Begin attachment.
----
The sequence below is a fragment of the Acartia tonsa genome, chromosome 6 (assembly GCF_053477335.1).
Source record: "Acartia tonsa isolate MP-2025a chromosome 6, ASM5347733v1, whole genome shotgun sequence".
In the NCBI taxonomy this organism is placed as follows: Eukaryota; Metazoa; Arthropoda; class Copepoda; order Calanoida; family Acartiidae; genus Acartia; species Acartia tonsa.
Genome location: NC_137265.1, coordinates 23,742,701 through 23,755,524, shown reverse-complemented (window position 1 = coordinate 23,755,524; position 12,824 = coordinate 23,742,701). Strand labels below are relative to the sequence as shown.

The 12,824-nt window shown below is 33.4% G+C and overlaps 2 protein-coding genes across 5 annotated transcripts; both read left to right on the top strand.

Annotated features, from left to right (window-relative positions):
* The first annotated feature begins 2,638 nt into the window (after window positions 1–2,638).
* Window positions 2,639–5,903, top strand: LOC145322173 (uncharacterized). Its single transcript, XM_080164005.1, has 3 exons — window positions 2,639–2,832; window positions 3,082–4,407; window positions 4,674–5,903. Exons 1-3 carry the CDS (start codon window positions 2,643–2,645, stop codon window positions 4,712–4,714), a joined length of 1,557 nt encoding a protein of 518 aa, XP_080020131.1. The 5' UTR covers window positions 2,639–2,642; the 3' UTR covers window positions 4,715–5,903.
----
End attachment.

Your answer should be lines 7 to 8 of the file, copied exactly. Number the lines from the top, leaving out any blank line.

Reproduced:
* The first annotated feature begins 2,638 nt into the window (after window positions 1–2,638).
* Window positions 2,639–5,903, top strand: LOC145322173 (uncharacterized). Its single transcript, XM_080164005.1, has 3 exons — window positions 2,639–2,832; window positions 3,082–4,407; window positions 4,674–5,903. Exons 1-3 carry the CDS (start codon window positions 2,643–2,645, stop codon window positions 4,712–4,714), a joined length of 1,557 nt encoding a protein of 518 aa, XP_080020131.1. The 5' UTR covers window positions 2,639–2,642; the 3' UTR covers window positions 4,715–5,903.